Lower School Blog: Fostering Independence through Food Preparation

Adults often underestimate the capacity of young children. We tend to do things for them—mostly out of love—but also because we don’t think it is safe to give them tools like knives, peelers, or scissors, because we’re afraid they might misuse them or hurt themselves. 

One very important lesson for adults is to give your child a means to participate in the world around them. Children want to do what they see the adults and older children in their world do. Practical life lessons provide children with the means to participate and allow independence, care of self, care of others, and care of their environment to develop. We already know that when we believe in our children, they believe in themselves—so trust that your child is capable of much more than we give them credit for. 

A great place to start is to examine the food your child and family eat. Think about how your child can contribute to food preparation (see ideas below). Break down the steps of the task to make it safe and simple for your child to understand and be successful, and gather the appropriate tools. Then go through the sequence of steps yourself first, before you offer it to your child, so you can think of any areas of difficulty. When you are ready, demonstrate the lesson to your child. If your child does the activity differently than you and is safe, roll with it! They are different people and will likely tackle things slightly differently than you. If they are struggling in a specific area, break that area down and demonstrate again. If they make a mess, remember that cleaning up is part of the work and should be part of the lesson.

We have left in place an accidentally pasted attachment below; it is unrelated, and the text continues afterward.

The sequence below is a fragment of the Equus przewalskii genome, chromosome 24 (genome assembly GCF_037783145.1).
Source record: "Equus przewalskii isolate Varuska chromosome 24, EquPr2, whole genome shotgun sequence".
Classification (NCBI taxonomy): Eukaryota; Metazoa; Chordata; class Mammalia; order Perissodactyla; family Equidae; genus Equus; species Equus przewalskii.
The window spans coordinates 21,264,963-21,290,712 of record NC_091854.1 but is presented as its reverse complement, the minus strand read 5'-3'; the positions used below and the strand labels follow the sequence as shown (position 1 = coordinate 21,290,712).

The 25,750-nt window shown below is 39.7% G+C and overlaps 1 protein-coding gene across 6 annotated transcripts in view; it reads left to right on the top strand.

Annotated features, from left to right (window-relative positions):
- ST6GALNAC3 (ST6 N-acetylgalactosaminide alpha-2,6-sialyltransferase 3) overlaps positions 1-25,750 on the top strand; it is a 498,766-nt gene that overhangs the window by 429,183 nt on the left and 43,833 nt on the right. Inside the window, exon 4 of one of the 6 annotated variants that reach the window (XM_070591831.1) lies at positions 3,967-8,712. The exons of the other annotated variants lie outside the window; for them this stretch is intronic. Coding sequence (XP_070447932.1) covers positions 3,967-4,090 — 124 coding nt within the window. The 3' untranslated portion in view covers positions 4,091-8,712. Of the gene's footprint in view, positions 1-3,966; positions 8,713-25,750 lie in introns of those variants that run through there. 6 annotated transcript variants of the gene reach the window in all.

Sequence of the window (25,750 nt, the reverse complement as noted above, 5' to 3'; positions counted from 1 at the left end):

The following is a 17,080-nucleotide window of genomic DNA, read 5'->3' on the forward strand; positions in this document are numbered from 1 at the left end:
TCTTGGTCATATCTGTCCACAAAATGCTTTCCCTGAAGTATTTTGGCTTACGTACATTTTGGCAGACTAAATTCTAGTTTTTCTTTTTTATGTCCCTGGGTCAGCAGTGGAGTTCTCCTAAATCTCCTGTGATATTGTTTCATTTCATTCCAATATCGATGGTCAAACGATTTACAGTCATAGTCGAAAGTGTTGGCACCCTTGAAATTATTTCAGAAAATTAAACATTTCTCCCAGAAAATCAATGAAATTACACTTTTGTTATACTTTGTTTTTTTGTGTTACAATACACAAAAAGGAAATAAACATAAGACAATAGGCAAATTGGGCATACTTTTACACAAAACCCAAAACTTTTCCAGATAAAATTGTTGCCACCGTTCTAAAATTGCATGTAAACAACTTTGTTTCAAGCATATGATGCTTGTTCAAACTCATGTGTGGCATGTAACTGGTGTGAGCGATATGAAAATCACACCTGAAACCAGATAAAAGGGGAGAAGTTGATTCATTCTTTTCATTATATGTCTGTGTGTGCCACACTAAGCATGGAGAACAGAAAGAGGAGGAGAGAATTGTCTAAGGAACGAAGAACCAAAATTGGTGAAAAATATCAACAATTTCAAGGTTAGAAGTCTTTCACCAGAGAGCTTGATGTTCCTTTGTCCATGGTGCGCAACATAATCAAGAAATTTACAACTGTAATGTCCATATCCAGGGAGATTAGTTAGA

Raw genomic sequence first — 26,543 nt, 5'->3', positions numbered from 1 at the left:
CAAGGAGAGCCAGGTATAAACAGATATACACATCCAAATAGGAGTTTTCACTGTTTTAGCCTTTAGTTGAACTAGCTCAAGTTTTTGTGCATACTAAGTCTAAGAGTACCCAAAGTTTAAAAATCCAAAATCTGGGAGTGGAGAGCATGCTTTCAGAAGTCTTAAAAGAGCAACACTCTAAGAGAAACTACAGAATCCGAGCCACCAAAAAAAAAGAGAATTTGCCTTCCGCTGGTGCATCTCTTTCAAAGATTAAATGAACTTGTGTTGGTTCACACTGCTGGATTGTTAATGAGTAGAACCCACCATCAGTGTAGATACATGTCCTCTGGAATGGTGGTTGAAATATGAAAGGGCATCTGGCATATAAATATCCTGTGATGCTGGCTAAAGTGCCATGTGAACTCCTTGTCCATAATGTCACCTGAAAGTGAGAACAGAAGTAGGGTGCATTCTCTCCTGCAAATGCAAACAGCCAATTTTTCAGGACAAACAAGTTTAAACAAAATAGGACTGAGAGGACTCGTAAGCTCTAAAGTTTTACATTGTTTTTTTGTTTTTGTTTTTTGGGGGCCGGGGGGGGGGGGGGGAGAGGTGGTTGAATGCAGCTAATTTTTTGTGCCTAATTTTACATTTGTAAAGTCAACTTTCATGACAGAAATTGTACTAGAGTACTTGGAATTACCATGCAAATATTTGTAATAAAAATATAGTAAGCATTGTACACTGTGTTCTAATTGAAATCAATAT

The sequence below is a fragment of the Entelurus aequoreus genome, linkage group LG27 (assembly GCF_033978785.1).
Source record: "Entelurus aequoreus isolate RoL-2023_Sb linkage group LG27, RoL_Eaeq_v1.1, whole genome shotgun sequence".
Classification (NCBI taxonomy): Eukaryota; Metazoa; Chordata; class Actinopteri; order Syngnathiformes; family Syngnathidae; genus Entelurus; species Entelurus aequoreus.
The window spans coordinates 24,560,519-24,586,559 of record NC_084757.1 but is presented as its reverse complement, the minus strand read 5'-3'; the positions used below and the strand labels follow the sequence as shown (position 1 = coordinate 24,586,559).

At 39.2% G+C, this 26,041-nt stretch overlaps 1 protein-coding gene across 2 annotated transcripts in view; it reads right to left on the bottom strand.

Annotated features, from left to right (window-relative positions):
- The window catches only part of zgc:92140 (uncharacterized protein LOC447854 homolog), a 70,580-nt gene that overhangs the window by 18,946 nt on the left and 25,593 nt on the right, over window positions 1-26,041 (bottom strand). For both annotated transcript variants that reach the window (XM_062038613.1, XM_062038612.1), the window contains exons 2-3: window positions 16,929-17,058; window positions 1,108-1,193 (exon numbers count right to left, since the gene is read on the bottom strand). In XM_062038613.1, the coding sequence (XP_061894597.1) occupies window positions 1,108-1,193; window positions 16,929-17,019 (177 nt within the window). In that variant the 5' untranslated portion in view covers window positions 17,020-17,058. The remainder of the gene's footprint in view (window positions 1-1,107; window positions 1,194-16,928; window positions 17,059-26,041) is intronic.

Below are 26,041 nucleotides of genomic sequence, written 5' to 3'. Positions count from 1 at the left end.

Some food preparation ideas:

  • Wash/scrub fruits and vegetables
  •  Peel or chop veggies and fruit (cucumbers, carrots, bananas, apples, etc.)
  •  Prepare a salad (wash lettuce and other veggies, slice, add to a bowl, add dressing and toss)
  •  Spread cream cheese, butter, or hummus on a bagel, a slice of bread, or crackers
  • Measure ingredients to bake bread, muffins, cookies, or a cake, stir ingredients and spoon them into pan
  • Slice cheese and arrange with crackers on a platter
  • Squeeze fruit to make lemonade or orange juice
  • Peel (cooled) hard boiled eggs, slice them, make egg salad, or make deviled eggs
  • Make guacamole (scoop out avocados, slice tomatoes, add salt and pepper, mash, stir and arrange in a dish with chips)
  • Make quesadillas (sprinkle cheese, add other ingredients to a tortilla, then you heat on stove or in microwave)
  • Make a parfait (layer yogurt, berries and granola in a small jar or glass)
  • Make a sandwich
  • Prepare and pack lunch for school the day before, or for a picnic in the back yard or park

You can find additional ideas and see how to prepare materials on a tray here. If you don’t have small choppers, knives, or tools for your child check out Montessori Services to help equip your kitchen and home for all the members of your family. 

Once you hand off the lesson/work to your child, soak in the delight when you witness them participating in their world, caring for themselves, learning new skills, and developing their independence.  

When you trust in your child, they trust in themselves. 

In partnership,

Teri Eckel

Redbud Primary Teacher

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